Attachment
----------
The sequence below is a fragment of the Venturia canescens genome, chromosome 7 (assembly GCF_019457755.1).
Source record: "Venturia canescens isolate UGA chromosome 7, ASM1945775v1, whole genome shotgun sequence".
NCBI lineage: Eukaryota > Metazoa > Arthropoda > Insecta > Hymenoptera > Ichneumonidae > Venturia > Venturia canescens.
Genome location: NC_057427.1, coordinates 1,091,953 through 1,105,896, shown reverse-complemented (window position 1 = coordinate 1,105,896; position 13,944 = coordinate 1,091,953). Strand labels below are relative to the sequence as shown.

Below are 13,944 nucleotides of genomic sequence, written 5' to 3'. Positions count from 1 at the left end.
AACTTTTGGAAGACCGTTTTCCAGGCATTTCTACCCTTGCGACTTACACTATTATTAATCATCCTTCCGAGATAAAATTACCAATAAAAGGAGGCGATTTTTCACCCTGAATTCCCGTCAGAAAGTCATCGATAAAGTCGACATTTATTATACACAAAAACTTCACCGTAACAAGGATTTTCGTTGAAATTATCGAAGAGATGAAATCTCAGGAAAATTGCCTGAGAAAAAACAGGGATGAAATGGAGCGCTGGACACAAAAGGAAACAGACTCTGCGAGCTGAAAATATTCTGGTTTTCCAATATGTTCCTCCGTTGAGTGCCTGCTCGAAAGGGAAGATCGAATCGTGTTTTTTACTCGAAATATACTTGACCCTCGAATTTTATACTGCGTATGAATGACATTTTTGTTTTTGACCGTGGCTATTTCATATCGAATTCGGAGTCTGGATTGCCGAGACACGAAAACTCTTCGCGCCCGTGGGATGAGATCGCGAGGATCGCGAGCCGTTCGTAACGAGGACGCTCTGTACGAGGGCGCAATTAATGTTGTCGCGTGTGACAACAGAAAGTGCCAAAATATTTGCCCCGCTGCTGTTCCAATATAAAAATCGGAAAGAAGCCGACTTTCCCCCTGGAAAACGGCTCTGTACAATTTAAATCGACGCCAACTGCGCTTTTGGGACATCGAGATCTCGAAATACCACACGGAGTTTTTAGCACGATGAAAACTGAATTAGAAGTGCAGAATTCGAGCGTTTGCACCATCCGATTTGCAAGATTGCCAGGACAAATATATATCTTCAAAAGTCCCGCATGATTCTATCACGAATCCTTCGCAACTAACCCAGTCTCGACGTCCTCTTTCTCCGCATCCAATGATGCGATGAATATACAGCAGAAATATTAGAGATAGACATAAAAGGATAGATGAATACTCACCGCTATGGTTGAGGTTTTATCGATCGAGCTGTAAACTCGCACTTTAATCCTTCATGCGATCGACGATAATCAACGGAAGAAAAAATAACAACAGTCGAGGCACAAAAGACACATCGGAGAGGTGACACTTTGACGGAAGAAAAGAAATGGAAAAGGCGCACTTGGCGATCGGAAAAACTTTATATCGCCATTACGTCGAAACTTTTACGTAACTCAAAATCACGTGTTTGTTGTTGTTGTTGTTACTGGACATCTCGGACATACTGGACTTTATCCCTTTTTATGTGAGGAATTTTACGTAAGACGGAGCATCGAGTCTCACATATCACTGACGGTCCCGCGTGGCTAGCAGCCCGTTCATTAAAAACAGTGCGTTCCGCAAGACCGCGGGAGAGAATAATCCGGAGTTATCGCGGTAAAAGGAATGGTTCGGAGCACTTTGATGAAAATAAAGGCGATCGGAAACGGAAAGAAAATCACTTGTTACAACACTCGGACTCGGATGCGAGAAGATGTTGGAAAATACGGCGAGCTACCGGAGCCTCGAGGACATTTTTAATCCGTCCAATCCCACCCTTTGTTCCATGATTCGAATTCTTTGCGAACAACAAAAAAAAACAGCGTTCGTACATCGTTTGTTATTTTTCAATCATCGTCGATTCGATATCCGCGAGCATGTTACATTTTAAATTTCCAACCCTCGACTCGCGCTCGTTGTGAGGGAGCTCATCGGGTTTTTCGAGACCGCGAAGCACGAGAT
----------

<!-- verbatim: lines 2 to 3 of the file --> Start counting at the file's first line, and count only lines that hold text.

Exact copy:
Source record: "Venturia canescens isolate UGA chromosome 7, ASM1945775v1, whole genome shotgun sequence".
NCBI lineage: Eukaryota > Metazoa > Arthropoda > Insecta > Hymenoptera > Ichneumonidae > Venturia > Venturia canescens.